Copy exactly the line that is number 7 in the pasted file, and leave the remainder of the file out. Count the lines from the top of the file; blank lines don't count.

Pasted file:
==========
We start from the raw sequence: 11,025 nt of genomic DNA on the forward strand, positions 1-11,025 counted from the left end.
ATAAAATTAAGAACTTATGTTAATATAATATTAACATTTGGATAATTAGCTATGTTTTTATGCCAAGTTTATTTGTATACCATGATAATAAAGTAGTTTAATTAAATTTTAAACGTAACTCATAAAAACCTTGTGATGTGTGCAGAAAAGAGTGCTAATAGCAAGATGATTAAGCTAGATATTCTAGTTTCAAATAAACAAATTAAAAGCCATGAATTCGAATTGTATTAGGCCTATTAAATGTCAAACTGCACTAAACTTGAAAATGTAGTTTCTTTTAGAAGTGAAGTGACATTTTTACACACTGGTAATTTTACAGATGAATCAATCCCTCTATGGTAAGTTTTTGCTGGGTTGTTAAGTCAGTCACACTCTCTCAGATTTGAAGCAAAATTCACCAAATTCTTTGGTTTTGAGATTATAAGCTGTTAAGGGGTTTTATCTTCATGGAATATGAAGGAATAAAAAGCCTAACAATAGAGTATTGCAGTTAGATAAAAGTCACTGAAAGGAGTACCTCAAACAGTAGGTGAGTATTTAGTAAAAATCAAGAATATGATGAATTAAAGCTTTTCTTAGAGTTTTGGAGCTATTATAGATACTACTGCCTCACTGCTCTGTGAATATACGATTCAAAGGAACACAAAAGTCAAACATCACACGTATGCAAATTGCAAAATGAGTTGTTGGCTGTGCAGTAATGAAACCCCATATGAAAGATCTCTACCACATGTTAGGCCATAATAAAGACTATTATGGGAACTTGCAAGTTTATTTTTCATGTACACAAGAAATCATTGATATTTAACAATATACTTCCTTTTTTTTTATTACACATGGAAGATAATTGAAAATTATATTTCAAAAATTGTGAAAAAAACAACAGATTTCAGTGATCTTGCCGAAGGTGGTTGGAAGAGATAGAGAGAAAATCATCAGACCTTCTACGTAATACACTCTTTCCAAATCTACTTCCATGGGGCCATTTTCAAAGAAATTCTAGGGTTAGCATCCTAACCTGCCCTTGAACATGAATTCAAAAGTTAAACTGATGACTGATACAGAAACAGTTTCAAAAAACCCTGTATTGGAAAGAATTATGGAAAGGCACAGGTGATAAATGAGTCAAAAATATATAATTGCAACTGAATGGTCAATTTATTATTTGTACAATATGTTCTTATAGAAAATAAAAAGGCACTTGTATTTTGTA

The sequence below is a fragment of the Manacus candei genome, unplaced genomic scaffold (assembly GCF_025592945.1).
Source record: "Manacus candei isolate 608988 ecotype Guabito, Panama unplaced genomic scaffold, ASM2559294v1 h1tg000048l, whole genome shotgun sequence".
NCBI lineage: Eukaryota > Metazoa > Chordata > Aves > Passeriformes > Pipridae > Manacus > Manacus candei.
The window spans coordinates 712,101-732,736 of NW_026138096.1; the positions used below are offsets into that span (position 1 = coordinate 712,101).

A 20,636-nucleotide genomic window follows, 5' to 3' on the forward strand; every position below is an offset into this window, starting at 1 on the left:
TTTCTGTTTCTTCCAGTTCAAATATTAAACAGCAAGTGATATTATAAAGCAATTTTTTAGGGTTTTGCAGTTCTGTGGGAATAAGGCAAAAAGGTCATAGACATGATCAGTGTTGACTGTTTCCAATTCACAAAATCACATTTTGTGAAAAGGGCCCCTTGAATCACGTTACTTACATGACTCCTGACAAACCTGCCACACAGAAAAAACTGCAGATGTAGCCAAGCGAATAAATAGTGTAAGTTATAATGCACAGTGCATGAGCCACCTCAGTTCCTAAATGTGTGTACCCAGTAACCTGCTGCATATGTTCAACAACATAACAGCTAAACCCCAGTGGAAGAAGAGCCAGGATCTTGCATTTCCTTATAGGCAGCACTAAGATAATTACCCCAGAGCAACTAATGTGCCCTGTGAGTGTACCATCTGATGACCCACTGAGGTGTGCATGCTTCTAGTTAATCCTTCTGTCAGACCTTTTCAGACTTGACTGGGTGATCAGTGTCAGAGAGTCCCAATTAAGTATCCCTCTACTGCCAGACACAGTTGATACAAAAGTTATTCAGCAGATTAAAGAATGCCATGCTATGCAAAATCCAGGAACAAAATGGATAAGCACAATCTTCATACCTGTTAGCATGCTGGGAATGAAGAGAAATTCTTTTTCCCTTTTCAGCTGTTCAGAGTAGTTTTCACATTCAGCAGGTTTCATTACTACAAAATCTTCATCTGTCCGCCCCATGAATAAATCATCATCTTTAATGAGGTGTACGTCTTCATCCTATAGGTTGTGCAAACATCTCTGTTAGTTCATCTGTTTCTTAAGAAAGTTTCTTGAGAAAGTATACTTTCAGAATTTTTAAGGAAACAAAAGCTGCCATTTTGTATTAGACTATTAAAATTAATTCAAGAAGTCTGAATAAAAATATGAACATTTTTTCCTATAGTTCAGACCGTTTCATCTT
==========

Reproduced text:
A 20,636-nucleotide genomic window follows, 5' to 3' on the forward strand; every position below is an offset into this window, starting at 1 on the left: